Minimalism is an empowering way of life that inspires you to decide what stays in your life in a way that helps and supports you. With minimalism, you make intentional choices to make your life clutter-free in all spheres of your life thus encouraging you to follow a lifestyle that allows you to do more of what you enjoy. Minimalism does not necessarily only refer to physical possessions but can be applied to any aspect of one’s life. We are constantly on our mobile devices for all our requirements but some usage that does not add value can be minimized which is essentially implementing digital minimalism! Our minds are like houses in which we horde thoughts that can harm our mental health. De-cluttering your mind of unwanted thoughts is another form of mental minimalism which needs to be practiced consciously by freeing up some inbox space in our minds.
How Minimalism helps Productivity?
Imagine you get to your work desk and find it piled with papers, books, chargers, laptop, post-its, etc.; it’s not the best start to your day because you have already thought of a million things you have to do with the multiple visual distractions on your desk. You have clobbered your mind with the many tasks at hand and already feel flustered to begin your day. How about a work desk which just has your essentials and possibly a simple word doc or any software with a list of things to do. Its small changes like these that help reduce your distractions at work, help you think and function in a structured way and let’s be honest, it helps start your day with a positive attitude and a fresh mind. If you have many distractions, then refocusing on important tasks takes a while. This habitually makes you procrastinate at work and you find yourself unable to give your full attention to important tasks which indirectly affects your work-life balance.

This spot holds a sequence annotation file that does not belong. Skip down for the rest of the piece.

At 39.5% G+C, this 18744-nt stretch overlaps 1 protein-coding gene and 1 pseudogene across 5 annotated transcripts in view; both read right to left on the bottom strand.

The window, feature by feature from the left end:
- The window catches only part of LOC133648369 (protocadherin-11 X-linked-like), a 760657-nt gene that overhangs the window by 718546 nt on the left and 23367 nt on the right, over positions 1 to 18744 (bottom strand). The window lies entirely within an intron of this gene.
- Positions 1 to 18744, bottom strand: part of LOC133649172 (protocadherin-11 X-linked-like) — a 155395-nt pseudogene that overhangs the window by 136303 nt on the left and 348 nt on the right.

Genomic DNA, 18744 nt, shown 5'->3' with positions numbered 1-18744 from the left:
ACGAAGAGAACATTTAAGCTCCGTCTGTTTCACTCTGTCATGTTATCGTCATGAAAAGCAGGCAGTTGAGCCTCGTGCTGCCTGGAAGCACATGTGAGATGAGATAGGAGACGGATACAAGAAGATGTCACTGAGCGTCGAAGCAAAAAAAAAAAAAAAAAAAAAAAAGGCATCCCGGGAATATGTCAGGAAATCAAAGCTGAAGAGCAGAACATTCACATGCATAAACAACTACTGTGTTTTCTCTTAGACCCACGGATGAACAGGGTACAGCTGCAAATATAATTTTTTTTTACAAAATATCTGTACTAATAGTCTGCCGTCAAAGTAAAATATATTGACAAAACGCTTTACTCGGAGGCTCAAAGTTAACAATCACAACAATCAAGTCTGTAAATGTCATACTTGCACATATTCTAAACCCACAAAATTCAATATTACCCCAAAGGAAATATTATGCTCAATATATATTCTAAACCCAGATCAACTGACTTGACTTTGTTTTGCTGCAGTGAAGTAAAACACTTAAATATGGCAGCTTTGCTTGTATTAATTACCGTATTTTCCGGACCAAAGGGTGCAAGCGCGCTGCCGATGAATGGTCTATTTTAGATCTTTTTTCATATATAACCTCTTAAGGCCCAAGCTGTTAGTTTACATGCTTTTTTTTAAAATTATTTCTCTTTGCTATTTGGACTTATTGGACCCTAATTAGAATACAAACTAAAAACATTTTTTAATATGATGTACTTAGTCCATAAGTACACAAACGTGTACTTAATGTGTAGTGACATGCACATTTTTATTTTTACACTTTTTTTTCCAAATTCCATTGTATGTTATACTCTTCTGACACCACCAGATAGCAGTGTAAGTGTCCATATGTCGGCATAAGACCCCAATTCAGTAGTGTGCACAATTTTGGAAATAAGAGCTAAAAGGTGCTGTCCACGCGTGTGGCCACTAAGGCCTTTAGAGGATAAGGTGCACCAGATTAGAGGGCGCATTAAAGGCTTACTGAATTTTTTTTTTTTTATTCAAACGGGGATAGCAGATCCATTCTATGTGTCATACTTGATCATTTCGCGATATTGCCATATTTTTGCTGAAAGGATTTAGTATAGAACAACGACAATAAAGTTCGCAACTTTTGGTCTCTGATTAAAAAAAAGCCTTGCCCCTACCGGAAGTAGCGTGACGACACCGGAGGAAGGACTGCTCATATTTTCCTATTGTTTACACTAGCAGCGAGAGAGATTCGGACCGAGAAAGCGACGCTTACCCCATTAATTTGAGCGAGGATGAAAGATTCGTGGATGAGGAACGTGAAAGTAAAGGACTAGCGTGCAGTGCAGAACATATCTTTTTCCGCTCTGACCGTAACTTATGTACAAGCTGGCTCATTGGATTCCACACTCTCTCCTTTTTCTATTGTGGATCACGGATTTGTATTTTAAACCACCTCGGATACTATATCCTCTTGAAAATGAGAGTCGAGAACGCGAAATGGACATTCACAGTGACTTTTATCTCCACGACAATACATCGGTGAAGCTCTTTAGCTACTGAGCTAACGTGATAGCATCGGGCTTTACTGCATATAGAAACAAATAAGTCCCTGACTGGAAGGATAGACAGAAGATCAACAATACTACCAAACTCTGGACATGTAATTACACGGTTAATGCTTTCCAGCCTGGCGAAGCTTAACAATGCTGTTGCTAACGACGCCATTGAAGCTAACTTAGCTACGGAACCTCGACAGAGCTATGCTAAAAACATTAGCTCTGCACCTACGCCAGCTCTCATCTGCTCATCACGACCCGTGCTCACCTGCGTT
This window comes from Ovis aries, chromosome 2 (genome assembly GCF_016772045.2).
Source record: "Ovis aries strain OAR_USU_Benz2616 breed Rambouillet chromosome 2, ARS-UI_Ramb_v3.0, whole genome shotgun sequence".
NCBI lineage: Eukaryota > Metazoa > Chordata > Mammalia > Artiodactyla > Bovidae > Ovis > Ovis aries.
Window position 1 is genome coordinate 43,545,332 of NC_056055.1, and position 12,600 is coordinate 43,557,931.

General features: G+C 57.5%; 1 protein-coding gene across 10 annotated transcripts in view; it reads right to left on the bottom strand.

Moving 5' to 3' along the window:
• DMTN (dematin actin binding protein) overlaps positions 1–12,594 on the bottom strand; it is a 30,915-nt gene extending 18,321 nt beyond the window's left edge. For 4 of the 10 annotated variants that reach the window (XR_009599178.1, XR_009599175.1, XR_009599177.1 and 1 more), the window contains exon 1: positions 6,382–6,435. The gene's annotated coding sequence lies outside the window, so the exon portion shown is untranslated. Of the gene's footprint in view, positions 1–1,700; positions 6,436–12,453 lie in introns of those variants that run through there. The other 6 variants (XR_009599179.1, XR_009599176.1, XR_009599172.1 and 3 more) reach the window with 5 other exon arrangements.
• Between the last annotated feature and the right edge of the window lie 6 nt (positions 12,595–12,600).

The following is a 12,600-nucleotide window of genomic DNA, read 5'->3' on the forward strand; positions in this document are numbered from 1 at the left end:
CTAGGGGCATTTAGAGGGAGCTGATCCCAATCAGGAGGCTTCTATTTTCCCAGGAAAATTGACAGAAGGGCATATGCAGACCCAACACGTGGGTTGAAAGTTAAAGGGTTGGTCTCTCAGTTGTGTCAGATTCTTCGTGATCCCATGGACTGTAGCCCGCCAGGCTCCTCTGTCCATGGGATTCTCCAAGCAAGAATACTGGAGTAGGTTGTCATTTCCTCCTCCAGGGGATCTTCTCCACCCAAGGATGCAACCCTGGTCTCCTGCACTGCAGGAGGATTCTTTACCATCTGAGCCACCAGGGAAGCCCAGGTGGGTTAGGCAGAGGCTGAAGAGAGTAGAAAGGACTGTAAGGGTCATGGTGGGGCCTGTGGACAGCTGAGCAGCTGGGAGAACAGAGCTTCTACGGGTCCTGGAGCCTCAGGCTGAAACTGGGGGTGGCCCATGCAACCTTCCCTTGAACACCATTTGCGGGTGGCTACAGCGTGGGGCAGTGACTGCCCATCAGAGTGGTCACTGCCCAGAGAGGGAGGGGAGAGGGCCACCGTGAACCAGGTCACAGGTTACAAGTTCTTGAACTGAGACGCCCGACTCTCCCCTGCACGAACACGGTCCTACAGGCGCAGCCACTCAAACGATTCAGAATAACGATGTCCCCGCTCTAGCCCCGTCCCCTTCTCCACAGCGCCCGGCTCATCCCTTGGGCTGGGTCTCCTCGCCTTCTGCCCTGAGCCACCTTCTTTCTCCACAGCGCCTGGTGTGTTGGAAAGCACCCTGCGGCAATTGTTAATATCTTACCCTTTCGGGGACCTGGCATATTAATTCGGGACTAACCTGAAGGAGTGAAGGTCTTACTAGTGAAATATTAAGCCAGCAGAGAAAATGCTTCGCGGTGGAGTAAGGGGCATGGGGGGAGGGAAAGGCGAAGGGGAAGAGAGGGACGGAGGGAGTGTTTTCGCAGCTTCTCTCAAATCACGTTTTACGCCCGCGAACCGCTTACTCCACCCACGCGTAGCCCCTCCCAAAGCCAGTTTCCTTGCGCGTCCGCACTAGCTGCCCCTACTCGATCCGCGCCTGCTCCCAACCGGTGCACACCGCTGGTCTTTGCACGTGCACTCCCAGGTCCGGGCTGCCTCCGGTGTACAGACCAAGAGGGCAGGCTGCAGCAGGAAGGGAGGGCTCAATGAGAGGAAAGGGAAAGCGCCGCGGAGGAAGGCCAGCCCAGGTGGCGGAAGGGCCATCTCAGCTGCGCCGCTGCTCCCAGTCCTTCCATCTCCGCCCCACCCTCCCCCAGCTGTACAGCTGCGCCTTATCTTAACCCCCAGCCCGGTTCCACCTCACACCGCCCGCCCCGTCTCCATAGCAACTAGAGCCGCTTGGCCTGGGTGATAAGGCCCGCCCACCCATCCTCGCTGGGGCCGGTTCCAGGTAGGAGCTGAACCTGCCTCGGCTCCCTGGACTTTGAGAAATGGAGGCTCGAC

It’s easy, fewer distractions equals more productivity thus giving you a better quality of life since you get the time to manage your life better. Having fewer distractions, developing better focus, and making the most of your time, also makes you less stressed. With lesser distractions, you have more time for yourself rather than investing in insignificant things that occupy your mind rent-free! The more you concentrate on the things that you value which could mean pursuing that hobby, learning a new skill, reading a book, or just traveling somewhere which you just dint have the time for, will make a colossal difference to your overall well-being and happiness – which is what life is really about, isn’t it? It’s important to really reflect if the car you own, the expensive watches or clothes, new phones every few months – does that give you true happiness, or does just having inner peace give you unparalleled happiness.
Minimalism sometimes gets a bad name where it can be perceived as sacrificing what you desire or becoming miserly. The way I see it, the modern progressive world today has so much to offer that you will always want new things because there is something new and better out there. We also tend to get emotionally attached to things we have carried on for years which can sometimes drain us making us mentally stuck. However, donating things that you no longer need but are just occupying space in your closet, could mean higher value to someone else. Imagine the clothes that you don’t wear any longer can be someone else’s new clothes and can bring them joy which in a sense give us happiness as well!
I am content these days when I have lesser things to worry about and can invest my time and energy in things that make me happy, make me a better human being and I can focus on making a difference to society. The more materialistic possessions we consume, the more waste we create which leads to more damage to our environment. Less is more, for after all we want to leave behind is a legacy of good and not material possessions, for people remember us for who we are and not what we had!
About the author
Tapan Singhel is the MD & CEO of Bajaj Allianz General Insurance Company Limited. This blog has been initiated by him so that he can directly interact with all the valuable customers and employees of this company.